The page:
The Webster-Ashburton Treaty of 1842, which led to the settlement of the Canadian boundary dispute, was instrumental in maintaining peace between Great Britain and the United States. Jones analyzes the events that aggravated relations to show the affect of America's states' rights policy, and he concludes that the two countries signed the treaty because they considered it the wisest alternative to war, not because of the often-claimed strategic distribution of money.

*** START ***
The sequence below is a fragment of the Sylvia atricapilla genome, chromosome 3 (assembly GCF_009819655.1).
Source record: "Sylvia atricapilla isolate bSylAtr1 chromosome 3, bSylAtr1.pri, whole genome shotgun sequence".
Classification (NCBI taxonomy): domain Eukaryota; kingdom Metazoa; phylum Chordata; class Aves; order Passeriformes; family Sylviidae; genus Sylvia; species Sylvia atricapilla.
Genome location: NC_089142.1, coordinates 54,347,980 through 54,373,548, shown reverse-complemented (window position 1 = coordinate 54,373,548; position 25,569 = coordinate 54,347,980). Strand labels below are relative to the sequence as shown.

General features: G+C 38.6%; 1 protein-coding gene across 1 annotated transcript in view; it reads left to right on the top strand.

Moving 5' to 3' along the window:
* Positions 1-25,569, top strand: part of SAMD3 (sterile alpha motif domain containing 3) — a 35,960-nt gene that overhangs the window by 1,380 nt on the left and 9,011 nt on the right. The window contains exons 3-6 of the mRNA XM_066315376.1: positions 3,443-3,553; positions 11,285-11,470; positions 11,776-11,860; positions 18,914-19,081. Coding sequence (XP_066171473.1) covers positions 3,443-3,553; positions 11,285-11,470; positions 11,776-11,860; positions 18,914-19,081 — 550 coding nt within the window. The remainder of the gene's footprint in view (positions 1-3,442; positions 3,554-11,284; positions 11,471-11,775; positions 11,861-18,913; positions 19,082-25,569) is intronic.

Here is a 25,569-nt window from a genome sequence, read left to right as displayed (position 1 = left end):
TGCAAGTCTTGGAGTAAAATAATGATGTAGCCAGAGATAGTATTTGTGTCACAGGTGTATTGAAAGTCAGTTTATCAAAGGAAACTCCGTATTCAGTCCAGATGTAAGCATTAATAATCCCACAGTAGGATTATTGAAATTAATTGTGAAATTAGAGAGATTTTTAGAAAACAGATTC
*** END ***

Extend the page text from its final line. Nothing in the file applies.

Originally published in 1977.
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